No headsets yet support the VirtualLink connector for next generation VR headsets. Meanwhile, the WiGig standard seems to do a pretty good job of delivering wireless VR from a PC to a headset nearby. This means there could be a lot of options for pushing PC-based VR into its next steps in 2019 and 2020. A future Oculus Rift could adopt Quest’s “Insight” tracking system with new lenses, but would such a system be any better than a Samsung Odyssey+?
There’s also the avenue of developing wireless streaming systems for PCs, or developing new kinds of PCs themselves that are light enough to be worn on the side or clipped to a pocket and wired to the lightweight headset. Will Facebook, Microsoft, Sony or Valve support the development of these new kinds of PCs (or game consoles)? Or will these companies push wireless technologies in place of VirtualLink? The future of PC-powered VR may depend on the answer to those questions, because the high price (and installation involved) in getting an HTC Vive setup and wireless in 2018 is keeping VR away from many would-be buyers.
The Master Plan
Mark Zuckerberg wants Facebook to make next generation personal computers and he spent many billions of dollars betting that VR headsets would be his entry point into that market. Facebook didn’t make its first true entry into that market in 2016 with Oculus Rift and its gamepad. Nor did it really redefine computing with 2018’s Oculus Go standalone, because that system doesn’t let buyers do as many of the things they’ve indicated they’ll pay to do in VR headsets — make a world, fire an arrow, shoot a gun, punch a face or swipe a sword.
No, the Oculus Quest shipping in 2019 represents the realization of Mark Zuckerberg’s dream to revolutionize personal computing and communication. It is notable that co-founders Palmer Luckey and Brendan Iribe aren’t along for that stage of the journey, but I doubt anyone would say they weren’t paid handsomely for their contributions. Personnel-wise, Oculus CTO John Carmack indicated he wants to stick around, Michael Abrash continues to lead research efforts looking into the long-term technologies that could push VR forward over the long term and co-founder Nate Mitchell continues to work on Rift efforts.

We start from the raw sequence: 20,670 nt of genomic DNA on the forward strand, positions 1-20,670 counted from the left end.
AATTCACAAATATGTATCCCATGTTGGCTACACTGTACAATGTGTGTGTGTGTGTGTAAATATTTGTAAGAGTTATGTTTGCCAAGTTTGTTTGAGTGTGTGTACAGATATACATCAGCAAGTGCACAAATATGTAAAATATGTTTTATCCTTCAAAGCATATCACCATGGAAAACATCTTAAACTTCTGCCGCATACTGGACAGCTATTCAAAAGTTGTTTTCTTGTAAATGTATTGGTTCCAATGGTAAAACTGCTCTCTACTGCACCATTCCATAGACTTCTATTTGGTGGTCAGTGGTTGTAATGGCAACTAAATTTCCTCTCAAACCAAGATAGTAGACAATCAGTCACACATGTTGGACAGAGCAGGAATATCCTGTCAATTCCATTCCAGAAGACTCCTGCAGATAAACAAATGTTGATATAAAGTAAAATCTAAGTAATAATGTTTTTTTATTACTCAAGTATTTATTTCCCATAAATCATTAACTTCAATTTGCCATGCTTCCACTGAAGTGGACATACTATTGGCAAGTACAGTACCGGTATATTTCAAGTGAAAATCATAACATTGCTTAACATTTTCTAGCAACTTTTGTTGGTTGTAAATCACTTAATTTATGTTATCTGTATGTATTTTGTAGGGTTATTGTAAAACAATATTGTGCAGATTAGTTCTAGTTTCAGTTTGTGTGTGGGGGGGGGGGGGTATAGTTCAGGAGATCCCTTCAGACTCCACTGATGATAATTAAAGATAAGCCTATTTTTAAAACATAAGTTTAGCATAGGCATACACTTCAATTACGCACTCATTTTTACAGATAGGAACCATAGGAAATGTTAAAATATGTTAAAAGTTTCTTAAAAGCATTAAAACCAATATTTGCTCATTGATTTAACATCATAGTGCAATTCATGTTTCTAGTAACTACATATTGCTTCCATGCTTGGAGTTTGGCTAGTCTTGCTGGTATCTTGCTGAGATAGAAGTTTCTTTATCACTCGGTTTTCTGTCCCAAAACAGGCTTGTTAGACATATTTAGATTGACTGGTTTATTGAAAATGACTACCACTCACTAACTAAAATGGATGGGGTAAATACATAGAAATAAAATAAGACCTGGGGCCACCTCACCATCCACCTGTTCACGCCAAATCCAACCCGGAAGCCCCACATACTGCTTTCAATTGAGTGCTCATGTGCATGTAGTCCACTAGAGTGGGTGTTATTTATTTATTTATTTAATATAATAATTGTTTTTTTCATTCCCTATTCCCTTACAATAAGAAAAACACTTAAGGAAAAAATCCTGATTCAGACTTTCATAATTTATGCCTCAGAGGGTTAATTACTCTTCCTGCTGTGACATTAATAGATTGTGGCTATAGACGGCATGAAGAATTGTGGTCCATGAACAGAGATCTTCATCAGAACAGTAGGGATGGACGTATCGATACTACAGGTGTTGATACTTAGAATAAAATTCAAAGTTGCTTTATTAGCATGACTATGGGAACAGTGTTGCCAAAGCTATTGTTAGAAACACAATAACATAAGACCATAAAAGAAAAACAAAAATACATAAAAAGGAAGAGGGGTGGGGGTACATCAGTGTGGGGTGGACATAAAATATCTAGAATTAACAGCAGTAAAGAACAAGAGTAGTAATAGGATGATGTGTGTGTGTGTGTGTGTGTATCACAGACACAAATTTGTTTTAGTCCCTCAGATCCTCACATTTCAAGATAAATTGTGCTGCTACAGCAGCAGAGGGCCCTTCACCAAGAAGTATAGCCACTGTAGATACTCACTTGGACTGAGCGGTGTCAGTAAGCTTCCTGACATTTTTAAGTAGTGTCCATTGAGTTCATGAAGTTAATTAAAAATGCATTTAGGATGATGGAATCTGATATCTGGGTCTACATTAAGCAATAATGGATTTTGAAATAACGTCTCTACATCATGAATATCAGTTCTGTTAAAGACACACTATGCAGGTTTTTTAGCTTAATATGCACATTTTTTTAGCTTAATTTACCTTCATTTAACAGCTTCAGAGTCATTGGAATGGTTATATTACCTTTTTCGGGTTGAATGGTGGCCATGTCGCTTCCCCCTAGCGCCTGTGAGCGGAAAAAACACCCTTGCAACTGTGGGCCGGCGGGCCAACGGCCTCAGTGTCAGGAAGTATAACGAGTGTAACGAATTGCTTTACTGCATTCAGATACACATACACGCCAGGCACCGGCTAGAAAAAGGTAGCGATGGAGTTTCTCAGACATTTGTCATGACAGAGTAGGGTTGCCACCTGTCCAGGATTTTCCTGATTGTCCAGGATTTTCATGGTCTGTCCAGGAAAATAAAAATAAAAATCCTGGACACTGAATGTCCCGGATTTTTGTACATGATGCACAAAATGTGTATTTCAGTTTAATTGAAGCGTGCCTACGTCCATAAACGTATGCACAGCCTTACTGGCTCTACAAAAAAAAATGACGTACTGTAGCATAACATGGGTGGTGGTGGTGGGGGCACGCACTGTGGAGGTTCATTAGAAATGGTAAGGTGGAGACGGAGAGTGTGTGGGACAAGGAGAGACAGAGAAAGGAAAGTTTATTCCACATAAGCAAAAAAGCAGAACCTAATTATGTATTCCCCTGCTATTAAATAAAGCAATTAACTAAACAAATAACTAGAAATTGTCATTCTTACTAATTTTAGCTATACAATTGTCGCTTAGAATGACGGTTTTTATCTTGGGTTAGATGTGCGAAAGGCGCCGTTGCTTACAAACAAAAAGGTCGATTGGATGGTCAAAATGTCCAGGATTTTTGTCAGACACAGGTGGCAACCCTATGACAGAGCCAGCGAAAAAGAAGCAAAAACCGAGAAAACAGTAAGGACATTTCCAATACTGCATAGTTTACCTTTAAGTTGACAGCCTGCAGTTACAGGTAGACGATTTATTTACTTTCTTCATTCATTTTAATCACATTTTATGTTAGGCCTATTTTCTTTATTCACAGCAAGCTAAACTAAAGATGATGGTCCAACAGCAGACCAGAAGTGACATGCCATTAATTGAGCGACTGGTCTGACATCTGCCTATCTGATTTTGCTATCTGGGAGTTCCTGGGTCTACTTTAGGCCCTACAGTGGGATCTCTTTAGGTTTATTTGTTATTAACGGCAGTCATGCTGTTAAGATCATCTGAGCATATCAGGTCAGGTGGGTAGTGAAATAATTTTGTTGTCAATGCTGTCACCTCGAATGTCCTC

“We buy companies to get excellent people,” Zuckerberg said in 2010. “We want to build a very entrepreneurial company…and one way to do this is to focus on great companies with great founders.”
I wonder if that was still true in 2014 when Zuckerberg acquired Oculus, or whether it was still true in 2017 and 2018 when Luckey and Iribe departed.
Maybe Facebook did kill a version of the Rift that Brendan Iribe worked on, as TechCrunch reported. If that prototype’s end makes way for more accessible PC-powered Rift as a result, though, that’s going to help developers who’ve invested in developing PC-based VR games. There are a lot of ways Rift can improve without adding 4K or eye tracking, but Facebook still hasn’t made clear whether it will make those improvements in 2019 — a full three years after the Rift’s initial release. Will the company simply push out potential upgrades to Rift until 2020 or 2021 and wait to see what happens with Oculus Quest before making final calls about the next generation of PC VR hardware?